Tracy Walker planted with his left foot to drive forward and make a tackle, and when his leg gave out he turned and glanced over his left shoulder as he hopped on one leg towards the Detroit Lions sideline.
Walker tore his left Achilles tendon in the first quarter of the Lions’ Week 3 loss to the Minnesota Vikings, but in the split-second after the injury happened, he feared he was the victim of something worse.
“If you look on the play, I look back and I thought somebody shot me in the back, literally,” Walker said Wednesday in his first interview since his Sept. 25 injury. “That’s why I was confused. So it’s one of them things, but it happened.”
Walker underwent surgery to repair his torn Achilles last month and has spent time around the Lions practice facility in recent weeks.
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He wheeled a knee scooter around the locker room Wednesday, stopping to talk to some of his defensive teammates and exchanging phones briefly with receiver Amon-Ra St. Brown.
The fifth-year safety said he was “a little sad” about his diagnosis initially, but he was upbeat and jovial while talking with reporters Wednesday.
“At the end of the day I’m alive, I’m well, I’m blessed,” Walker said. “I have two beautiful baby boys, I have a beautiful wife and I’m in a blessed position. What is there to be down about? Life goes on and I’m going to be back better than ever, so at the end of the day I control what I control so I’m just looking forward to the future and continue to bounce back.”
The third Lions defensive player to tear his Achilles in less than 12 months, Walker said he has taken comfort in seeing one of his teammates play well in his return from the injury.
Lions cornerback Jeff Okudah ruptured his Achilles in a Week 1 loss to the San Francisco 49ers last fall, was back for the start of training camp and has started every game this season. Romeo Okwara, the third Lion to suffer an Achilles tear, has not yet returned from an injury that happened early last October.
Walker said Okudah “has definitely been an open ear for me” to seek advice from.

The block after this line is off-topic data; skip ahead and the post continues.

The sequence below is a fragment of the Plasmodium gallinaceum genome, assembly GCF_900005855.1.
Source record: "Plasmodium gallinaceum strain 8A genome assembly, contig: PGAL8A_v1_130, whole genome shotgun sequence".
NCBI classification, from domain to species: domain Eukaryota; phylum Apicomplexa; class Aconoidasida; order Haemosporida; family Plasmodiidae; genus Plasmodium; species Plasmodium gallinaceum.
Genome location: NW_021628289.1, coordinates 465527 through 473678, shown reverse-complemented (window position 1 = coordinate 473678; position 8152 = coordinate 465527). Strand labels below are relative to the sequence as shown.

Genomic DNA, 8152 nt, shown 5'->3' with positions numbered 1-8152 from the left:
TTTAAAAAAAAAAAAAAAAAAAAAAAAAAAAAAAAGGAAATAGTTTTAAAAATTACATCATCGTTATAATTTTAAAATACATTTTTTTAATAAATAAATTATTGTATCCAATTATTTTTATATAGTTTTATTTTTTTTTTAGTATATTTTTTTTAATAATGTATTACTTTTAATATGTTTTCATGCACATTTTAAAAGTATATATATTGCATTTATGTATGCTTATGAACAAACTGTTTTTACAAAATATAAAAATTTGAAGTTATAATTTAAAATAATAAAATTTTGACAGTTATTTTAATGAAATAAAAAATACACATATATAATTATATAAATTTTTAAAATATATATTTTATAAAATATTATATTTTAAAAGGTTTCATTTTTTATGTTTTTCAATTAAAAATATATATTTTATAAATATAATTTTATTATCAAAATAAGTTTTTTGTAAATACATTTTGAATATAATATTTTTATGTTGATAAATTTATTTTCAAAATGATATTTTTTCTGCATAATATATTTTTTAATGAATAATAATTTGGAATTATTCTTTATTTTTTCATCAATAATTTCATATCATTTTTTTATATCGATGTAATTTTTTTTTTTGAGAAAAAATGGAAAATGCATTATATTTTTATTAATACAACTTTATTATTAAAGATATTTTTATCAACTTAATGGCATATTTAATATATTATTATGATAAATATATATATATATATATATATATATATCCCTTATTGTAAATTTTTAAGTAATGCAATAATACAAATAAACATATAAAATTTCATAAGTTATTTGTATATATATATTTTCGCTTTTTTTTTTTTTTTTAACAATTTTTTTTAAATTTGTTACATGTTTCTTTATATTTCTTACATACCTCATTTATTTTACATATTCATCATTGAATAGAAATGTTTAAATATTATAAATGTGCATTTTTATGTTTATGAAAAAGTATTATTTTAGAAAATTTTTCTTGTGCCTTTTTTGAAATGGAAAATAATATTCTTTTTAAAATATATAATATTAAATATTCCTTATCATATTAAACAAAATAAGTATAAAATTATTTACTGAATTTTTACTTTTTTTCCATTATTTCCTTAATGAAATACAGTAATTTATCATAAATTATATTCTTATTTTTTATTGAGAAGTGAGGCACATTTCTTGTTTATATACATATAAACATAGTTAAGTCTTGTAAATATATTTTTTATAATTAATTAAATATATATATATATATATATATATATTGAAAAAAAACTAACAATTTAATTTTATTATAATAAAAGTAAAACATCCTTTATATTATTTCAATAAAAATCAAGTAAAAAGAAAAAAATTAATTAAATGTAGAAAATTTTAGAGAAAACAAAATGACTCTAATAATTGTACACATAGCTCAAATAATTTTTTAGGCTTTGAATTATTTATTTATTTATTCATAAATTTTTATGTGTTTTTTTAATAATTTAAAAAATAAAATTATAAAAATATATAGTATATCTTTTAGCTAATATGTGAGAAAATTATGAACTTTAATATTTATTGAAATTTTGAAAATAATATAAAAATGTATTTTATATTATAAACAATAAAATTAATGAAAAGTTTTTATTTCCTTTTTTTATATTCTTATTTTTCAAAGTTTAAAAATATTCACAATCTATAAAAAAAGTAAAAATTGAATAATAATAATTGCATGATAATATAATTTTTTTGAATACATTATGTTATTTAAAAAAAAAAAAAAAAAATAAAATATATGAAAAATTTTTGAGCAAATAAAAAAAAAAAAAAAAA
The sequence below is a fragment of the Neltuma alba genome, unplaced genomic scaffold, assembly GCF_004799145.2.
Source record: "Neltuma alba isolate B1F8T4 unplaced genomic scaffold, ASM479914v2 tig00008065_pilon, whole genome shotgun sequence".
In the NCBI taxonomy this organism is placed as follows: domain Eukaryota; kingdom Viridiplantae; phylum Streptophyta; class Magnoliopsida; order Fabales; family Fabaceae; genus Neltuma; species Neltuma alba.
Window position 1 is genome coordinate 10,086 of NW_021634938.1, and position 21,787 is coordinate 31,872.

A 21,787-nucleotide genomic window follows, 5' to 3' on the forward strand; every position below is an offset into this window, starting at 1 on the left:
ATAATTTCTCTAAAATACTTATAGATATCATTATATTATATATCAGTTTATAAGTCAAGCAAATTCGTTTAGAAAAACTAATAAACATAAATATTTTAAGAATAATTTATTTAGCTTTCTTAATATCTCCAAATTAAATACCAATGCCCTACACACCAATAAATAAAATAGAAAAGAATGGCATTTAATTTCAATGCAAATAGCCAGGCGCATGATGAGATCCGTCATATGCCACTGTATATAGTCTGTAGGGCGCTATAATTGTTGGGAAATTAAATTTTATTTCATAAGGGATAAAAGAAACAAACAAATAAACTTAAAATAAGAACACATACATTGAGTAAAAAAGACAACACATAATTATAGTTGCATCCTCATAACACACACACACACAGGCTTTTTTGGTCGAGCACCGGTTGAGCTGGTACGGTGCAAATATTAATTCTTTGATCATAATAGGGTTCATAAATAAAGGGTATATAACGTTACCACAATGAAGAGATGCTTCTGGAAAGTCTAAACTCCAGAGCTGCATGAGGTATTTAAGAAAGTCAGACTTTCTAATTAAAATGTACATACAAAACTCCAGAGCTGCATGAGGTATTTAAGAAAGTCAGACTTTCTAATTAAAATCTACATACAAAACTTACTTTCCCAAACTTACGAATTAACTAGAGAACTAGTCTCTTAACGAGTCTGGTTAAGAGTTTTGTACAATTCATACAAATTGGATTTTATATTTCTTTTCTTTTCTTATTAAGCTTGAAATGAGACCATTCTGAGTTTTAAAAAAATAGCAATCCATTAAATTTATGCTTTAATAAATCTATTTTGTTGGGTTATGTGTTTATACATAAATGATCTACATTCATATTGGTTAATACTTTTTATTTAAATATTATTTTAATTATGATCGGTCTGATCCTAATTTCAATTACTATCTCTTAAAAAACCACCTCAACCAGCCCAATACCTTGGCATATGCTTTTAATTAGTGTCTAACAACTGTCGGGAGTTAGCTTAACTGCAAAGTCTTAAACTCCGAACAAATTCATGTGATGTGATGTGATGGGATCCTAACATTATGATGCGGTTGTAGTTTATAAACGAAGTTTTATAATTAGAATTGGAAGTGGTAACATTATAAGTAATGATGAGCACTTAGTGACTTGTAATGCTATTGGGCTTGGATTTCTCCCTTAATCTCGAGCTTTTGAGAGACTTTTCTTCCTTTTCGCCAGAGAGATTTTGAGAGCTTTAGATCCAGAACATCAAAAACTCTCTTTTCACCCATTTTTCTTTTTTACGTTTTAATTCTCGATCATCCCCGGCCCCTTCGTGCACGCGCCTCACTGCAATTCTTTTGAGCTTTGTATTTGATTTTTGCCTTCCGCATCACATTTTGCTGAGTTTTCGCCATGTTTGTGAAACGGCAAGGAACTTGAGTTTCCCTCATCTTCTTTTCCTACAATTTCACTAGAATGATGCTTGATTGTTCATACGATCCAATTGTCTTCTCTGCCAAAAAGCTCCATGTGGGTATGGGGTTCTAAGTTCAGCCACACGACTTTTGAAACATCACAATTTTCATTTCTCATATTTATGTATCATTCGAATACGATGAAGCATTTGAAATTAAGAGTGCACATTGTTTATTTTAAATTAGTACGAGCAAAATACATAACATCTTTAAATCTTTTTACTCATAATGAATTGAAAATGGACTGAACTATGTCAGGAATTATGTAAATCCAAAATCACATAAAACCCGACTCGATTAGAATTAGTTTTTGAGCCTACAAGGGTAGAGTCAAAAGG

“But at the end of the day, I’m all positive, I’m my own mind, I’m my own person,” Walker said. “This is a tough situation, but at the end of the day, I’m not going to sit here and let this be the worst of me, be the down of me. Nah. Like I said, I’m sitting here, I’m positive, I have a lot of things to be happy about, I have a lot of things to be grateful about so at the end of the day this is just a minor setback for a major comeback, and that’s how I look at it.”
The Lions allowed a season-high 48 points the week after Walker’s injury in a loss to the Seattle Seahawks, and lost 29-0 to the New England Patriots and rookie quarterback Bailey Zappe before the bye.
Walker, a team captain, said he has tried to continue his leadership role from the sideline, encouraging Okudah and the Lions’ other young defensive backs to hold the secondary down till he can return.
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While the rehab for Achilles tears varies based on the person and severity of the injury, Walker said he is “excited and I’m ecstatic about how my recovery has already been coming along.”
He’s spent some of his extra time away from football with his young son, who was born days before the Vikings game. And he said he’s still getting used to doing simple tasks in different ways, like standing on one leg while taking a shower.
Once he gets out of his cast he’ll progress to strengthening exercises and rehab, and his goal is to be back on the field next spring for at least part of organized team activities.
“That’s the first step,” Walker said. “The first step is trying to get ready for OTAs if I can do a little something in OTAs. But like I said, before OTAs, I got to get out of this boot. So I take it one step at a time, one day at a time because I don’t ever want to get too ahead if that makes sense.”